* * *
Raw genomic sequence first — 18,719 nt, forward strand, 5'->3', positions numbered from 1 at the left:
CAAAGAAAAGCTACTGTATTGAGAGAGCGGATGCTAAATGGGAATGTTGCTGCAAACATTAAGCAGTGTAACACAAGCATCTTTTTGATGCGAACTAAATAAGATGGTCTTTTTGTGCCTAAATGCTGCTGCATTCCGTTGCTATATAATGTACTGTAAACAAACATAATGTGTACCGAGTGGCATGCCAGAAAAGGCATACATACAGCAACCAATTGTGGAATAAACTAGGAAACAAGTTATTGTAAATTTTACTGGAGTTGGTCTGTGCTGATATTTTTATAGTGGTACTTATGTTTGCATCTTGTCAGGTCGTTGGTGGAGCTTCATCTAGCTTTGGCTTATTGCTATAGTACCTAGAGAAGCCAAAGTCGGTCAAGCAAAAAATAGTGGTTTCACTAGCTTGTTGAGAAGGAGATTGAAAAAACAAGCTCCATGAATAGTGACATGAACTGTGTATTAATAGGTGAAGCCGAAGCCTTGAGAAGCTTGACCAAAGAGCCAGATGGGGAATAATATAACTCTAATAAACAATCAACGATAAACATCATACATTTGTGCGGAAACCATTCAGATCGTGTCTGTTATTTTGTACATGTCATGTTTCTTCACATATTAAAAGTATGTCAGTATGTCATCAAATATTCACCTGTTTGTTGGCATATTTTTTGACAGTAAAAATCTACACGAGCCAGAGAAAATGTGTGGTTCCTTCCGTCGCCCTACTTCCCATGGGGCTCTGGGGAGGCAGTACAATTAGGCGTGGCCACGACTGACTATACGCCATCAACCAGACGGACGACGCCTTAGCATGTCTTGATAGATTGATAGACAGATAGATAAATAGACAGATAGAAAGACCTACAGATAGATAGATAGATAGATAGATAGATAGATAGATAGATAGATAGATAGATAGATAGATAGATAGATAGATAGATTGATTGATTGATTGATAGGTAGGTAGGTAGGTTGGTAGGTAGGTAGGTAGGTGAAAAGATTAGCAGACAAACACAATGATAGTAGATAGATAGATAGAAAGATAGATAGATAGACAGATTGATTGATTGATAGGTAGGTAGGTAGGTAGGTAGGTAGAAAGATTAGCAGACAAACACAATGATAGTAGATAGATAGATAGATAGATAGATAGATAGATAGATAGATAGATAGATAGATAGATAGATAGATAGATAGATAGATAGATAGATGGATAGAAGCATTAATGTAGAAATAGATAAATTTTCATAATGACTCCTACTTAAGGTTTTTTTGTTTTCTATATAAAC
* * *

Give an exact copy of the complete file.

Raw genomic sequence first — 18,719 nt, forward strand, 5'->3', positions numbered from 1 at the left:
CAAAGAAAAGCTACTGTATTGAGAGAGCGGATGCTAAATGGGAATGTTGCTGCAAACATTAAGCAGTGTAACACAAGCATCTTTTTGATGCGAACTAAATAAGATGGTCTTTTTGTGCCTAAATGCTGCTGCATTCCGTTGCTATATAATGTACTGTAAACAAACATAATGTGTACCGAGTGGCATGCCAGAAAAGGCATACATACAGCAACCAATTGTGGAATAAACTAGGAAACAAGTTATTGTAAATTTTACTGGAGTTGGTCTGTGCTGATATTTTTATAGTGGTACTTATGTTTGCATCTTGTCAGGTCGTTGGTGGAGCTTCATCTAGCTTTGGCTTATTGCTATAGTACCTAGAGAAGCCAAAGTCGGTCAAGCAAAAAATAGTGGTTTCACTAGCTTGTTGAGAAGGAGATTGAAAAAACAAGCTCCATGAATAGTGACATGAACTGTGTATTAATAGGTGAAGCCGAAGCCTTGAGAAGCTTGACCAAAGAGCCAGATGGGGAATAATATAACTCTAATAAACAATCAACGATAAACATCATACATTTGTGCGGAAACCATTCAGATCGTGTCTGTTATTTTGTACATGTCATGTTTCTTCACATATTAAAAGTATGTCAGTATGTCATCAAATATTCACCTGTTTGTTGGCATATTTTTTGACAGTAAAAATCTACACGAGCCAGAGAAAATGTGTGGTTCCTTCCGTCGCCCTACTTCCCATGGGGCTCTGGGGAGGCAGTACAATTAGGCGTGGCCACGACTGACTATACGCCATCAACCAGACGGACGACGCCTTAGCATGTCTTGATAGATTGATAGACAGATAGATAAATAGACAGATAGAAAGACCTACAGATAGATAGATAGATAGATAGATAGATAGATAGATAGATAGATAGATAGATAGATAGATAGATAGATAGATAGATTGATTGATTGATTGATAGGTAGGTAGGTAGGTTGGTAGGTAGGTAGGTAGGTGAAAAGATTAGCAGACAAACACAATGATAGTAGATAGATAGATAGAAAGATAGATAGATAGACAGATTGATTGATTGATAGGTAGGTAGGTAGGTAGGTAGGTAGAAAGATTAGCAGACAAACACAATGATAGTAGATAGATAGATAGATAGATAGATAGATAGATAGATAGATAGATAGATAGATAGATAGATAGATAGATAGATAGATAGATAGATGGATAGAAGCATTAATGTAGAAATAGATAAATTTTCATAATGACTCCTACTTAAGGTTTTTTTGTTTTCTATATAAAC